A report published this year by Human Rights Watch documented 24 cases of abuse against 18 Cameroonian asylum seekers who were later deported, including “forced fingerprints on documents, pepper spray, painful restraints, and abusive solitary confinement, isolation, or segregation.”
Current and former Black detainees, as well as advocates and researchers, have responded to the appalling detention conditions and alleged discriminatory treatment by filing official complaints about their mistreatment, as well as reaching out to the media and organizing and staging protests both within and outside of detention centers. Last month, yet another official complaint was filed alleging racist abuse of Black migrants — including frequent use of the N-word and claiming that “Africans have a certain kind of smell” — as well as generalized violence and medical neglect, in New York state. 56 of the detained migrants recently went on hunger strike in protest.
And still, the abuse continues.
In 2018, Freedom for Immigrants conducted the first national study on hate and bias in U.S. immigration detention centers and documented at least 800 complaints of abuse in 34 different jails and prisons based on race, ethnicity, or nationality. It included the examples of someone detained in southern Texas being called a “monkey” before being thrown into solitary confinement. At an ICE facility in New Jersey, according to a complaint from American Friends Service Committee, a sergeant locked a detained Black migrant in his cell, told him, “You’re never going home” — then added, “White power.” In another watchdog report, the Southern Poverty Law Center documented racial slurs and the use of pepper-spray at Florida’s Glades County Detention Center.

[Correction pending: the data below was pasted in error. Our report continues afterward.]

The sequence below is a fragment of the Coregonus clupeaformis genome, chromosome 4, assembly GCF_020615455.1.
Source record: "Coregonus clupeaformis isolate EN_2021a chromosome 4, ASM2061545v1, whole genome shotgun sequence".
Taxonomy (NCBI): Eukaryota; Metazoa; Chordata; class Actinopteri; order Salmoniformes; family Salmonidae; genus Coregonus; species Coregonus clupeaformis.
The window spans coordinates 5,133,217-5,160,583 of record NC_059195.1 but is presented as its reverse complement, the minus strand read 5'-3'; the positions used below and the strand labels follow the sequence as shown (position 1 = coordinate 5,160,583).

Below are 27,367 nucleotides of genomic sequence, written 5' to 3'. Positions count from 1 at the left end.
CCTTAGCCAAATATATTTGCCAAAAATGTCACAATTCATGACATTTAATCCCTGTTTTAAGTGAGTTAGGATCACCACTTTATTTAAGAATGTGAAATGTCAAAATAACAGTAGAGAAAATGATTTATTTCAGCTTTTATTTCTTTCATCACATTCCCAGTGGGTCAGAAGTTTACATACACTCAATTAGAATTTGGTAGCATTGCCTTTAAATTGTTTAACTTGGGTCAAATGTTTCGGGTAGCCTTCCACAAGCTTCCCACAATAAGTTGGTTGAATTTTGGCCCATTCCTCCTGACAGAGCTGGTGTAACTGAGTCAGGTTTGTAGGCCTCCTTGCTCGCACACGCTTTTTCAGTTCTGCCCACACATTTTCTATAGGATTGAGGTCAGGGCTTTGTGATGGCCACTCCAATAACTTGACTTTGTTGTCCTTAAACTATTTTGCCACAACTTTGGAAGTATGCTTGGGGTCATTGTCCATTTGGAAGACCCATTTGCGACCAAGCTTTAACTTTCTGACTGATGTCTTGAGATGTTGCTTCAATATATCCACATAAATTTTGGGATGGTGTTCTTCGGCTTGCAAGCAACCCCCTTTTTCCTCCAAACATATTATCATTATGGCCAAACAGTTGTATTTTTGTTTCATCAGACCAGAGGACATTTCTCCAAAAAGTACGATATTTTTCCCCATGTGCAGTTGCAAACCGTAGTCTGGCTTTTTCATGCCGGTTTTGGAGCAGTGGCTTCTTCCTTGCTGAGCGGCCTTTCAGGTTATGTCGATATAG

“When it comes to us, the Africans, they have a problem with us,” one of the abused detainees said.
A peer-reviewed study published in “Punishment and Society” found that Black immigrants were six times more likely than others in ICE detention to be sent to solitary confinement. The study further found that African and Caribbean immigrants represented “24 percent of all people subjected to solitary confinement,” even though they made up just 4 percent of those in ICE detention. A report from Freedom for Immigrants looked at ankle shackling in a sample population, and found that 31 percent of those subjected to that treatment were Black even though they made up just 15 percent of the population of that sample.
Lawmakers are finally starting to take notice. In January, Representative Cori Bush (D-MO) and Senator Cory Booker (D-NJ) called for a “holistic review of the disparate treatment of Black migrants.”
In autumn 2021, Insider sent an informal survey to immigration attorneys and advocates to ask about a wide range of discriminatory and abusive practices. We then spoke with more than two dozen attorneys, advocates, and currently or formerly detained migrants, all of whom described a pattern of widespread bias and discriminatory treatment of Black detainees in U.S. immigration detention centers.